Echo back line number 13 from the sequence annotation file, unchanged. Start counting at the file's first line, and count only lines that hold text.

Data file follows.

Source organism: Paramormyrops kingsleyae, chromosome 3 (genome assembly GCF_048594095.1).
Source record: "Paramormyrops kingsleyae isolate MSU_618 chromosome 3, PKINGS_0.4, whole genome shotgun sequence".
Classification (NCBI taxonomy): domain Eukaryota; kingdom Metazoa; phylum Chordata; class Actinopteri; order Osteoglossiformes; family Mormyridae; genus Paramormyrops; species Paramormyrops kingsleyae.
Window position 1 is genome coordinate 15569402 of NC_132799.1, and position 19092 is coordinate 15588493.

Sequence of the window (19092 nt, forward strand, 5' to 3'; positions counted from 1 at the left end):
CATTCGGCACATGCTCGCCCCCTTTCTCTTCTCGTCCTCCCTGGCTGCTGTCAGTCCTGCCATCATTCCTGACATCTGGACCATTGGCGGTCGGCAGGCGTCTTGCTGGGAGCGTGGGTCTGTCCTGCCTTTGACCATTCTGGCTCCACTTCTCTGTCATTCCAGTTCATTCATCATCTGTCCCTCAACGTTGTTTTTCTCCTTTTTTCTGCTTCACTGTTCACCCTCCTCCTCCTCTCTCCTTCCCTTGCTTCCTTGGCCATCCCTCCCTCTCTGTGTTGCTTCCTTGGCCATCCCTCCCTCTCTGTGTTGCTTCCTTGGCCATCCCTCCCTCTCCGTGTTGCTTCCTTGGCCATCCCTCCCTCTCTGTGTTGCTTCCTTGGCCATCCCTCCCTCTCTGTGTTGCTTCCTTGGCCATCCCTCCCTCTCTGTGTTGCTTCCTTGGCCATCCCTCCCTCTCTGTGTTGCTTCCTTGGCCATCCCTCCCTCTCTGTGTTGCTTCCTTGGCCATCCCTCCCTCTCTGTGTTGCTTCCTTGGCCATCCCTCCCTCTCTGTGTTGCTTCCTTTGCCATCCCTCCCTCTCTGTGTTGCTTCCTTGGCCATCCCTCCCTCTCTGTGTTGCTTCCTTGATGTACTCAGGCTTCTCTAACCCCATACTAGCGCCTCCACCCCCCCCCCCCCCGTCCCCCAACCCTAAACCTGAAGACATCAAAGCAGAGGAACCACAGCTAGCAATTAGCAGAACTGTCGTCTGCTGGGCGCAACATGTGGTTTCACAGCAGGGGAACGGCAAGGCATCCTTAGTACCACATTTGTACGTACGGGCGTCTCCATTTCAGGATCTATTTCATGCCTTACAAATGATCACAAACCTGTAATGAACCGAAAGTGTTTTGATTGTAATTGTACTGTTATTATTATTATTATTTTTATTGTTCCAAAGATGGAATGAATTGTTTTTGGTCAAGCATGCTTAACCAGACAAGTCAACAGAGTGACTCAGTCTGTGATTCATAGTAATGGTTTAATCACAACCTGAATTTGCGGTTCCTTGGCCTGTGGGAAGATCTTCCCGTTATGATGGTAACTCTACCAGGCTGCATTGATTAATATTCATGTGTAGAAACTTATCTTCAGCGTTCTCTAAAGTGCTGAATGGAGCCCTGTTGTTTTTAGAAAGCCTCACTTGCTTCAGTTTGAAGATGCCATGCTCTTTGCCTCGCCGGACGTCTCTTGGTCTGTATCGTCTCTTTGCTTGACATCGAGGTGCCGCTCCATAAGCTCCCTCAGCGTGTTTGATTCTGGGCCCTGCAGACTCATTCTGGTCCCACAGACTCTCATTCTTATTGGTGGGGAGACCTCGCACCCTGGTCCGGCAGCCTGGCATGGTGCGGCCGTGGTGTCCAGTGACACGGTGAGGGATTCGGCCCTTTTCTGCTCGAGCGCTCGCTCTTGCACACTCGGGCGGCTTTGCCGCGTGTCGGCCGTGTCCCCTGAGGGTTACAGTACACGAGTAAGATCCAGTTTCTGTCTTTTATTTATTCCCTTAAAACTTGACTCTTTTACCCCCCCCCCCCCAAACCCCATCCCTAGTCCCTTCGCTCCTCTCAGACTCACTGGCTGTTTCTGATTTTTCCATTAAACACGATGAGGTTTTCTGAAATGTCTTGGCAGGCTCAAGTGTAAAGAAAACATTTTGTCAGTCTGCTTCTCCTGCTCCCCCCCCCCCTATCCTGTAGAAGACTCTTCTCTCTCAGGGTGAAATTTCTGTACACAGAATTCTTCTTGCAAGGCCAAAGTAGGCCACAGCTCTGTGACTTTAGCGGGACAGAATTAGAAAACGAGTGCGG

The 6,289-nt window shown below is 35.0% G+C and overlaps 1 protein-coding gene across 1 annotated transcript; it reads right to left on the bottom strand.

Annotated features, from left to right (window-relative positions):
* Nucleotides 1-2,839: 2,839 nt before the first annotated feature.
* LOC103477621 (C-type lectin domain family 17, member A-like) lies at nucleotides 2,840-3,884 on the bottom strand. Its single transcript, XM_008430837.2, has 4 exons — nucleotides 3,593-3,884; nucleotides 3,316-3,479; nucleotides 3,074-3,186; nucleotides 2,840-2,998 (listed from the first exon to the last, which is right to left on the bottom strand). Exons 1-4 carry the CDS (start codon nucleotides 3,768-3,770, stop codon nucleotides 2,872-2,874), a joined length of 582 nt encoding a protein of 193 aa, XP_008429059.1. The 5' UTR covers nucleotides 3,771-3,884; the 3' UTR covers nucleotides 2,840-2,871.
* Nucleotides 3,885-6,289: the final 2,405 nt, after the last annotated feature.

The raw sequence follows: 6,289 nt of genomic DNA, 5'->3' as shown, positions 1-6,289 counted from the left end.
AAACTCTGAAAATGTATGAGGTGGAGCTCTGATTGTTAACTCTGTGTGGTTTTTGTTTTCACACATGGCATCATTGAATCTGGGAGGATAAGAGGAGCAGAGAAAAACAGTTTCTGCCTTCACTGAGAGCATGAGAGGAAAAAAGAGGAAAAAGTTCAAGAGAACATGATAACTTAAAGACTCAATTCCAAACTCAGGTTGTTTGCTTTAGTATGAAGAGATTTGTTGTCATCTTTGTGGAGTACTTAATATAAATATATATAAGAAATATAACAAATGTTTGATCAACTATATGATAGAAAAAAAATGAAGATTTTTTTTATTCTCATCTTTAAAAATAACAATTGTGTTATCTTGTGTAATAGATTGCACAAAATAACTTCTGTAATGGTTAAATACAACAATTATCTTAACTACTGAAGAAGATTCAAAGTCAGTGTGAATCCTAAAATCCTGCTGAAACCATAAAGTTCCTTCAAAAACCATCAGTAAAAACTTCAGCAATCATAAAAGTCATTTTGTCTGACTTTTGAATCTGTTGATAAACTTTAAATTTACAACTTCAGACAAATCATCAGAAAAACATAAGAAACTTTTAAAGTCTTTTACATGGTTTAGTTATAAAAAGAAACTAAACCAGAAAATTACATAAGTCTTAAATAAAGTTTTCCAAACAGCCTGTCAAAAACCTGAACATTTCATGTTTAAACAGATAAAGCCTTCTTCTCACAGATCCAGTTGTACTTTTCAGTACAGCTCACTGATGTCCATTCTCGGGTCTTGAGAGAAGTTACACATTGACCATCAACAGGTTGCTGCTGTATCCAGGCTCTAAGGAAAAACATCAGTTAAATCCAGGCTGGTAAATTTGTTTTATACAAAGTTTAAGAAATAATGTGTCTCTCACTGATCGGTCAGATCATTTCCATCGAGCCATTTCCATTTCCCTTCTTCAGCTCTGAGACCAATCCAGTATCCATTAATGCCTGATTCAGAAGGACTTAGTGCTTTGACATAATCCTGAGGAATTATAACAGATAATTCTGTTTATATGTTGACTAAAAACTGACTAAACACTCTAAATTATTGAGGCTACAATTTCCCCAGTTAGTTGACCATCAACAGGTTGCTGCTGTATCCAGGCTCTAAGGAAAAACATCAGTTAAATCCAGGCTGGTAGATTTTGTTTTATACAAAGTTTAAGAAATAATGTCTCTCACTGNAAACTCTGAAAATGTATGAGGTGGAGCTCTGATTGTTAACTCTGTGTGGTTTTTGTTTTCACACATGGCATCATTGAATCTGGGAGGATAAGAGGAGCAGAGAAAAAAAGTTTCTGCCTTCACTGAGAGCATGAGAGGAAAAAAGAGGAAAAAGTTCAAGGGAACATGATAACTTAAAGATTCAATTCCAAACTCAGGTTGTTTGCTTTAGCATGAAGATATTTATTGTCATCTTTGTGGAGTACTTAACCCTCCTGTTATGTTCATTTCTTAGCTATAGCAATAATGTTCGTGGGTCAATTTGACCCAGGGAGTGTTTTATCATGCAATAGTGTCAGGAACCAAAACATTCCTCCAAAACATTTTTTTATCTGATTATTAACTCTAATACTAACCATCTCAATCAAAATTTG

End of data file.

AAACTCTGAAAATGTATGAGGTGGAGCTCTGATTGTTAACTCTGTGTGGTTTTTGTTTTCACACATGGCATCATTGAATCTGGGAGGATAAGAGGAGCAGAGAAAAACAGTTTCTGCCTTCACTGAGAGCATGAGAGGAAAAAAGAGGAAAAAGTTCAAGAGAACATGATAACTTAAAGACTCAATTCCAAACTCAGGTTGTTTGCTTTAGTATGAAGAGATTTGTTGTCATCTTTGTGGAGTACTTAATATAAATATATATAAGAAATATAACAAATGTTTGATCAACTATATGATAGAAAAAAAATGAAGATTTTTTTTATTCTCATCTTTAAAAATAACAATTGTGTTATCTTGTGTAATAGATTGCACAAAATAACTTCTGTAATGGTTAAATACAACAATTATCTTAACTACTGAAGAAGATTCAAAGTCAGTGTGAATCCTAAAATCCTGCTGAAACCATAAAGTTCCTTCAAAAACCATCAGTAAAAACTTCAGCAATCATAAAAGTCATTTTGTCTGACTTTTGAATCTGTTGATAAACTTTAAATTTACAACTTCAGACAAATCATCAGAAAAACATAAGAAACTTTTAAAGTCTTTTACATGGTTTAGTTATAAAAAGAAACTAAACCAGAAAATTACATAAGTCTTAAATAAAGTTTTCCAAACAGCCTGTCAAAAACCTGAACATTTCATGTTTAAACAGATAAAGCCTTCTTCTCACAGATCCAGTTGTACTTTTCAGTACAGCTCACTGATGTCCATTCTCGGGTCTTGAGAGAAGTTACACATTGACCATCAACAGGTTGCTGCTGTATCCAGGCTCTAAGGAAAAACATCAGTTAAATCCAGGCTGGTAAATTTGTTTTATACAAAGTTTAAGAAATAATGTGTCTCTCACTGATCGGTCAGATCATTTCCATCGAGCCATTTCCATTTCCCTTCTTCAGCTCTGAGACCAATCCAGTATCCATTAATGCCTGATTCAGAAGGACTTAGTGCTTTGACATAATCCTGAGGAATTATAACAGATAATTCTGTTTATATGTTGACTAAAAACTGACTAAACACTCTAAATTATTGAGGCTACAATTTCCCCAGTTAGTTGACCATCAACAGGTTGCTGCTGTATCCAGGCTCTAAGGAAAAACATCAGTTAAATCCAGGCTGGTAGATTTTGTTTTATACAAAGTTTAAGAAATAATGTCTCTCACTGNAAACTCTGAAAATGTATGAGGTGGAGCTCTGATTGTTAACTCTGTGTGGTTTTTGTTTTCACACATGGCATCATTGAATCTGGGAGGATAAGAGGAGCAGAGAAAAAAAGTTTCTGCCTTCACTGAGAGCATGAGAGGAAAAAAGAGGAAAAAGTTCAAGGGAACATGATAACTTAAAGATTCAATTCCAAACTCAGGTTGTTTGCTTTAGCATGAAGATATTTATTGTCATCTTTGTGGAGTACTTAACCCTCCTGTTATGTTCATTTCTTAGCTATAGCAATAATGTTCGTGGGTCAATTTGACCCAGGGAGTGTTTTATCATGCAATAGTGTCAGGAACCAAAACATTCCTCCAAAACATTTTTTTATCTGATTATTAACTCTAATACTAACCATCTCAATCAAAATTTG